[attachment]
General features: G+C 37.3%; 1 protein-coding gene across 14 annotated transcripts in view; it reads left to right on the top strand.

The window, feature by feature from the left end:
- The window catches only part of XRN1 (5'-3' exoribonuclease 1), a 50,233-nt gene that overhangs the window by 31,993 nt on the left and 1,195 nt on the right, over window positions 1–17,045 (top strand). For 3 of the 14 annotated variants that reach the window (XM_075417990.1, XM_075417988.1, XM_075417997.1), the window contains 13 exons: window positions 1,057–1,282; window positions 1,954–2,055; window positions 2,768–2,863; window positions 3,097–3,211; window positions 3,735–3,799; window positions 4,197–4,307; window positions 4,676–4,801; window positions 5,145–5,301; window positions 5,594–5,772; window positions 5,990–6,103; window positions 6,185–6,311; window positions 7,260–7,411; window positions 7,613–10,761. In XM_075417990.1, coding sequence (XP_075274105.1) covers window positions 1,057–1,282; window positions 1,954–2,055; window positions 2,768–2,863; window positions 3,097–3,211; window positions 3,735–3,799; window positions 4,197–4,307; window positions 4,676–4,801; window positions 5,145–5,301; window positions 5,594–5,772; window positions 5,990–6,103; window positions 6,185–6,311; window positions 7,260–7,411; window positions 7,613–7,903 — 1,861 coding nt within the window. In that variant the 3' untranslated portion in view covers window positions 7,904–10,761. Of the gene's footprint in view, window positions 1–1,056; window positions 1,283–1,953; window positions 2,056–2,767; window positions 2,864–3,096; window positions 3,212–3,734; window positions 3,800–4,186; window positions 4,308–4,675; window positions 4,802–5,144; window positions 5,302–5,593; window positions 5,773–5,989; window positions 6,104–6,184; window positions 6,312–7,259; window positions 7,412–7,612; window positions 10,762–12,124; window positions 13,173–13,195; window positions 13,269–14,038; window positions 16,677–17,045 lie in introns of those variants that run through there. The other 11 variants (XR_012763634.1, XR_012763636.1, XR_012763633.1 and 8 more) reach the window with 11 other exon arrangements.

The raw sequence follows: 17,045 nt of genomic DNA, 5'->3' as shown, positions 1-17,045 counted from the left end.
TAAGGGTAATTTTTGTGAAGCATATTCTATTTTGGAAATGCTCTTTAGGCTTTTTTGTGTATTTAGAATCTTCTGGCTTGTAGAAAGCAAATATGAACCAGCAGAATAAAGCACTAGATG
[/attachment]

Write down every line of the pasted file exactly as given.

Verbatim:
General features: G+C 37.3%; 1 protein-coding gene across 14 annotated transcripts in view; it reads left to right on the top strand.

The window, feature by feature from the left end:
- The window catches only part of XRN1 (5'-3' exoribonuclease 1), a 50,233-nt gene that overhangs the window by 31,993 nt on the left and 1,195 nt on the right, over window positions 1–17,045 (top strand). For 3 of the 14 annotated variants that reach the window (XM_075417990.1, XM_075417988.1, XM_075417997.1), the window contains 13 exons: window positions 1,057–1,282; window positions 1,954–2,055; window positions 2,768–2,863; window positions 3,097–3,211; window positions 3,735–3,799; window positions 4,197–4,307; window positions 4,676–4,801; window positions 5,145–5,301; window positions 5,594–5,772; window positions 5,990–6,103; window positions 6,185–6,311; window positions 7,260–7,411; window positions 7,613–10,761. In XM_075417990.1, coding sequence (XP_075274105.1) covers window positions 1,057–1,282; window positions 1,954–2,055; window positions 2,768–2,863; window positions 3,097–3,211; window positions 3,735–3,799; window positions 4,197–4,307; window positions 4,676–4,801; window positions 5,145–5,301; window positions 5,594–5,772; window positions 5,990–6,103; window positions 6,185–6,311; window positions 7,260–7,411; window positions 7,613–7,903 — 1,861 coding nt within the window. In that variant the 3' untranslated portion in view covers window positions 7,904–10,761. Of the gene's footprint in view, window positions 1–1,056; window positions 1,283–1,953; window positions 2,056–2,767; window positions 2,864–3,096; window positions 3,212–3,734; window positions 3,800–4,186; window positions 4,308–4,675; window positions 4,802–5,144; window positions 5,302–5,593; window positions 5,773–5,989; window positions 6,104–6,184; window positions 6,312–7,259; window positions 7,412–7,612; window positions 10,762–12,124; window positions 13,173–13,195; window positions 13,269–14,038; window positions 16,677–17,045 lie in introns of those variants that run through there. The other 11 variants (XR_012763634.1, XR_012763636.1, XR_012763633.1 and 8 more) reach the window with 11 other exon arrangements.

The raw sequence follows: 17,045 nt of genomic DNA, 5'->3' as shown, positions 1-17,045 counted from the left end.
TAAGGGTAATTTTTGTGAAGCATATTCTATTTTGGAAATGCTCTTTAGGCTTTTTTGTGTATTTAGAATCTTCTGGCTTGTAGAAAGCAAATATGAACCAGCAGAATAAAGCACTAGATG